After five months of information sessions and more than 18,000 survey responses, the University of California, Santa Cruz unveiled its new brand identity during a virtual athletic banquet on June 5.
The new look features a sleek update for “Sammy The Slug,” who has taken on many styles since the Banana Slugs nickname was introduced in 1986, including several activity-related and sport-specific marks. It includes redwood trees in the background as a nod to UC Santa Cruz’s wooded campus and its commitment to the environment.
“Before we can do other things that are fun and cool for the university community, we had to get the brand right,” athletic and recreation director Clint Angus said in a statement. “Our goal with this campaign was to create a brand identity that instills unity and pride, and not just in athletics. We want it to be inclusive. We want it to be accessible enough so people can say, ‘I’m not an athlete, but I’d still love to see that slug on a shirt I can wear.’”
The Redwood Slug, as its called, replaces the Strong Slug as Banana Slugs’ primary logo, but not the Fiat Slug used by the bookstore or the stylized logo used by the department of recreation. The Strong Slug will be be considered a heritage mark moving forward, though, which allows it to be used on vintage apparel and merchandise.
“As iconic as the Banana Slug mascot has been within the landscape of college athletics, the department had never gone through a formal branding process to develop and ownable, trademarked image,” Skye Dillon, founder of Skye Design Studios, told SportsLogos.net. “Fiat Slug was designated for licensed use through the university bookstore only, and while the Strong Slug had become the most notable symbol for the department over the last two decades, it was not officially trademarked and could not be sold in retail settings.
“Further, its overall tone and masculine demeanor had proved to be contradictory to the hermaphroditic nature of actual band slugs as well as divisive within the context of the full university community.”
The #NewSlug2020 campaign began in February with 18 logo concepts featuring varying facial expressions and 10 different wordmarks. The goal was to establish a single visual representation of the slug across the athletic department, and the two finalists actually shared many of the same qualities, particularly the slug’s facial expression and overall stance. So rather than choose just one, the stylized “UC” was slightly modified and included in the final package as a supporting mark.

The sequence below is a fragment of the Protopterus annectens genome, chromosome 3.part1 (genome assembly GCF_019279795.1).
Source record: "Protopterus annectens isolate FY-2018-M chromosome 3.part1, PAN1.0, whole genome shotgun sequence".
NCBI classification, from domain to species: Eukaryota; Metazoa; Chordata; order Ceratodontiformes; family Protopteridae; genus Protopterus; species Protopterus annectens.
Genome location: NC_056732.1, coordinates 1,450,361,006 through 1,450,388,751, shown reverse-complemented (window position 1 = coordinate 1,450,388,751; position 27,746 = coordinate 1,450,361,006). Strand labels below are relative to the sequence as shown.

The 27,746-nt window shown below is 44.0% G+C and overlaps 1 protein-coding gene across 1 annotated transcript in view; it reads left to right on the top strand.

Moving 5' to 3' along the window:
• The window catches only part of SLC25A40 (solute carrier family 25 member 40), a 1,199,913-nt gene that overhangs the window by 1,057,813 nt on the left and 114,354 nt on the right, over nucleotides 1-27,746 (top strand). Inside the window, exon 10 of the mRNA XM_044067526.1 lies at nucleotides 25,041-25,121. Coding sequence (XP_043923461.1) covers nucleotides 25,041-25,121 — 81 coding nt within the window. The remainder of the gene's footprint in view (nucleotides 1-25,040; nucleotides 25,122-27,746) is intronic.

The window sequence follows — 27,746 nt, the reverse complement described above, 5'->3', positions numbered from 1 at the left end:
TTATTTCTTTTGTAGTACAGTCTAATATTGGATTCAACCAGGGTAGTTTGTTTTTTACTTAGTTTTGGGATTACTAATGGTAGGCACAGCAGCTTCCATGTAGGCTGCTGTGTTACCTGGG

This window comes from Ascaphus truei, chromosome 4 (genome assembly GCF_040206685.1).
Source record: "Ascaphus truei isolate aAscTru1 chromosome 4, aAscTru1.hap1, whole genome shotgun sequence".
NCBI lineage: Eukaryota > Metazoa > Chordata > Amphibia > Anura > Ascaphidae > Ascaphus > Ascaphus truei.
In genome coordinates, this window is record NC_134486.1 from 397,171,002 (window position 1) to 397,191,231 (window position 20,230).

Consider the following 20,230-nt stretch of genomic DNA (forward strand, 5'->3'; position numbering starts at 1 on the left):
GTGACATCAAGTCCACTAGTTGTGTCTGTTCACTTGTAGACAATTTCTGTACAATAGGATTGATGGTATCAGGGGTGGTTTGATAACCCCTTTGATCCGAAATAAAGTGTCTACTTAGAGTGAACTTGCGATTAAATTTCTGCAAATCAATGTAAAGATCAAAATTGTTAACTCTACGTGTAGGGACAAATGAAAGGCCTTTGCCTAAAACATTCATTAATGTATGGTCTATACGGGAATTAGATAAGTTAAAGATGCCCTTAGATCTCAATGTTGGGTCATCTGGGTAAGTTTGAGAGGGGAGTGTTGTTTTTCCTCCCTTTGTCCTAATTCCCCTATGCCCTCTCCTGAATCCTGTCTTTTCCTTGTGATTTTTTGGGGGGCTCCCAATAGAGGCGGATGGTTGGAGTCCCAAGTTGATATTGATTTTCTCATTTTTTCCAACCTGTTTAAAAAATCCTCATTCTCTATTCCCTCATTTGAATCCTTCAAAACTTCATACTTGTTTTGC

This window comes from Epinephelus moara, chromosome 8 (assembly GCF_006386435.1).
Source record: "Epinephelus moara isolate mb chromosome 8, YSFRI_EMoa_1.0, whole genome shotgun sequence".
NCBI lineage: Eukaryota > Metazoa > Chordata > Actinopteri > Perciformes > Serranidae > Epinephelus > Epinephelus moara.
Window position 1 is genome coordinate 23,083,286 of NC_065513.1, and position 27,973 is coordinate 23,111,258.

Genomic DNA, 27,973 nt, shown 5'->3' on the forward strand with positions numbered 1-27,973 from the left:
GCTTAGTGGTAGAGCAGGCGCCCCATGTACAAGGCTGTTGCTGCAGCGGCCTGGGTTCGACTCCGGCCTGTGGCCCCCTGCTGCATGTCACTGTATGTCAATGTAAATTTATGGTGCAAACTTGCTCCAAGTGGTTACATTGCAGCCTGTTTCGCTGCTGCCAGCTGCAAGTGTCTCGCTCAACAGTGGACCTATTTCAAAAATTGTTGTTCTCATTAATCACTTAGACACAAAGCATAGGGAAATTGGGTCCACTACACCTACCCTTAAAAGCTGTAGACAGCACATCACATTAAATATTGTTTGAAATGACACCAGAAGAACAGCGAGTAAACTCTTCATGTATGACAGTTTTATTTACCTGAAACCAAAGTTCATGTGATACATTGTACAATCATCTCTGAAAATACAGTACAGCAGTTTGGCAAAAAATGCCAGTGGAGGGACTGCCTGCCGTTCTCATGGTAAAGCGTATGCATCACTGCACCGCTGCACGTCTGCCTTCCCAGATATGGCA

“This was as pure a collaboration as it gets,” Dillon said. “Above all, our goal was to develop one new slug to authentically represent athletics and recreation, and to design it in a way that would bring unity to the entire university family. What better way to achieve this than to be inspired by the legacy of how the Banana Slug was birthed in the first place, through a student-led referendum in the 1980’s?
“Making the process open and transparent with multiple rounds of community engagement through a popular vote ‘election’ format was a way to honor that legacy, leverage a fun platform of 2020 being a presidential election year, and ensure that the final product was a true reflection of the collective voice of the university community.”
While there was a strong desire for the university to move to an anatomically accurate slug, with four antennae and eyes on the ends on the top two, most survey respondents favored a caricatures rather than a literal interpretation. Still, the team at Skye Design Studios was able to include the pneumostome, which is a respiratory opening unique to slugs.
“I’m really excited about this outcome,” said UC Santa Cruz chancellor Cynthia Larive. “Obviously, everything changed this year because of COVID-19, but the way (the athletic department) was able to handle the outreach is really fantastic.
“I think this is a great way for us to be forward-looking in this difficult time. A number of people have told me how excited they are to get new Banana Slug gear. We are going to see this as a point of pride when we can get together in person again.”
Photos via the University of California, Santa Cruz and Skye Design Studios.